Speech Lessons: What Khrushchev’s famous “secret speech” can tell us about regime change.

Because he has already been lauded for his extensive research and his psychological insight, I won’t heap further praise on William Taubman, author of a substantial new biography Khrushchev: the Man and His Era. Suffice it to say that he makes extensive use of newly opened archives, carefully parses the Cuban Missile Crisis, pays due …

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George’s big mistake was to listen to Tony

Practically nobody is willing to say it, so let us be as frank as possible: the decision to conduct the invasion of Iraq in consultation with the United Nations – a decision taken by President George W Bush partly to mollify his friend Tony Blair – has been utterly disastrous.

Reflections in the World’s Eye

Because no review of Being America can avoid recounting the biography of the book’s author, this one will dispense with the task right at the beginning. Jedediah Purdy is the child of hippie parents who dropped out and moved to West Virginia.

Saddam is a pushover compared to Kim Jong Il

This weekend, Colin Powell, the American Secretary of State, is not in Israel or in Jordan, preparing for imminent war with Iraq. He is not in Europe, mollifying allies. Instead, he is in Japan and South Korea, quietly dealing with the other weapons-of-mass-destruction crisis, the one we have heard much less about.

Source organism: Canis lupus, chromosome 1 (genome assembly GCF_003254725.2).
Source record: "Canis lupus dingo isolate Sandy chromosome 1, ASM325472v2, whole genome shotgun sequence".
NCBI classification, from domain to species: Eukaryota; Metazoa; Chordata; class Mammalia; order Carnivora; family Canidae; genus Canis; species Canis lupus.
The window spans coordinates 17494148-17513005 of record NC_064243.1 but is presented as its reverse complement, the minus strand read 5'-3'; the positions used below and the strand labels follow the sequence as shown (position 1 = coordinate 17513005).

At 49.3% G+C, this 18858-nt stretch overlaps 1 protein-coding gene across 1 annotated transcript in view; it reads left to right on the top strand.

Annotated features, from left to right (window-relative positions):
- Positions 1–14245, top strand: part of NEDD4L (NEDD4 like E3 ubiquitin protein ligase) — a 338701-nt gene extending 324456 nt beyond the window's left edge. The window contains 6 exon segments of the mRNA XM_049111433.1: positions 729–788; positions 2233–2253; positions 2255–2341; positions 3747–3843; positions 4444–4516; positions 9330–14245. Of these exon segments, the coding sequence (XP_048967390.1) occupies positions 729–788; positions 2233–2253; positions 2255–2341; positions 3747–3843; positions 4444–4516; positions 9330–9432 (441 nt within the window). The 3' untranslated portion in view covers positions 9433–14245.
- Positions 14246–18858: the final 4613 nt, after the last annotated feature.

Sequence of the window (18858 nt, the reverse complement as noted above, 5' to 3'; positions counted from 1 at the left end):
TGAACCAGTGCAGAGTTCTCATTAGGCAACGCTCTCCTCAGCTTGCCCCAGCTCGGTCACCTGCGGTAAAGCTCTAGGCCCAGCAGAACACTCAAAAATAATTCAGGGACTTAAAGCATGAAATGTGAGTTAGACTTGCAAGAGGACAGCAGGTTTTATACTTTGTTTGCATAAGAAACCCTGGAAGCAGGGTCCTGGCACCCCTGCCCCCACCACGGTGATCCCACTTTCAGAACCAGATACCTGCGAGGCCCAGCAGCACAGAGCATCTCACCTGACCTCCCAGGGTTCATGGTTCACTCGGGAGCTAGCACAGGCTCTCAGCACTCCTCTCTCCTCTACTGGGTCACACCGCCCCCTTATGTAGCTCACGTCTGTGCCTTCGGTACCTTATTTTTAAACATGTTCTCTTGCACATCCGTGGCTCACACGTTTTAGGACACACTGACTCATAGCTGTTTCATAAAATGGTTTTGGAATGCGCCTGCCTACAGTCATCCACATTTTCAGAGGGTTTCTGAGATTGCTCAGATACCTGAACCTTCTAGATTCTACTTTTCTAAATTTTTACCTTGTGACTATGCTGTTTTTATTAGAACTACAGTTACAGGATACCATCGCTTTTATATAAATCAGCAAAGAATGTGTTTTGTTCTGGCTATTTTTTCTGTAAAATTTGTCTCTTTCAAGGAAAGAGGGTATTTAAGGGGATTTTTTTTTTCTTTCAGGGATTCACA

After the Gulag

In 1955, the Russian writer Yuri Dombrovsky returned home to Moscow after twenty-five years in Soviet camps and exile—twenty-five years “out there”—to discover that he had not, after all, been completely forgotten. He was handed a rehabilitation document, given a grudging pension, assigned a single room in a communal apartment. Although few of his works …

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It really was the day the world changed

A few days ago, I negotiated a service contract for the boiler in my new house in Washington DC. At the end of a long telephone exchange, I had to make a decision: did I want a fixed oil price, or a variable one? The variable price was lower. Nevertheless, I preferred the fixed price.

The Gulag Argumento

Martin Amis swings at Stalin and hits his own best friend instead. Judging by the reviews, Martin Amis’ new book, Koba the Dread, will produce an unusually wide range of reactions—but that is hardly surprising. Although Amis is best known as a novelist, Koba the Dread is a truly unique, not to say peculiar, work …

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